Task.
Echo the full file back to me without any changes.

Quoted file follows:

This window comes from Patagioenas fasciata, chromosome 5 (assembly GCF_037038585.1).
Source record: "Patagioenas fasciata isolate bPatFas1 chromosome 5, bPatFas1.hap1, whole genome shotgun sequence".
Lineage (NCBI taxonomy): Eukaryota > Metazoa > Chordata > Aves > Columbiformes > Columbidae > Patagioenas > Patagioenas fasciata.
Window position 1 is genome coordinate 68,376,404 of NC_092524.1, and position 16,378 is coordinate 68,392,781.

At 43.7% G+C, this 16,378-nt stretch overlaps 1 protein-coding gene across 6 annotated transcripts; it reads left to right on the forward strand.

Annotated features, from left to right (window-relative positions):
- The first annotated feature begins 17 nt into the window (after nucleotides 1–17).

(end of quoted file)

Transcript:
This window comes from Patagioenas fasciata, chromosome 5 (assembly GCF_037038585.1).
Source record: "Patagioenas fasciata isolate bPatFas1 chromosome 5, bPatFas1.hap1, whole genome shotgun sequence".
Lineage (NCBI taxonomy): Eukaryota > Metazoa > Chordata > Aves > Columbiformes > Columbidae > Patagioenas > Patagioenas fasciata.
Window position 1 is genome coordinate 68,376,404 of NC_092524.1, and position 16,378 is coordinate 68,392,781.

At 43.7% G+C, this 16,378-nt stretch overlaps 1 protein-coding gene across 6 annotated transcripts; it reads left to right on the forward strand.

Annotated features, from left to right (window-relative positions):
- The first annotated feature begins 17 nt into the window (after nucleotides 1–17).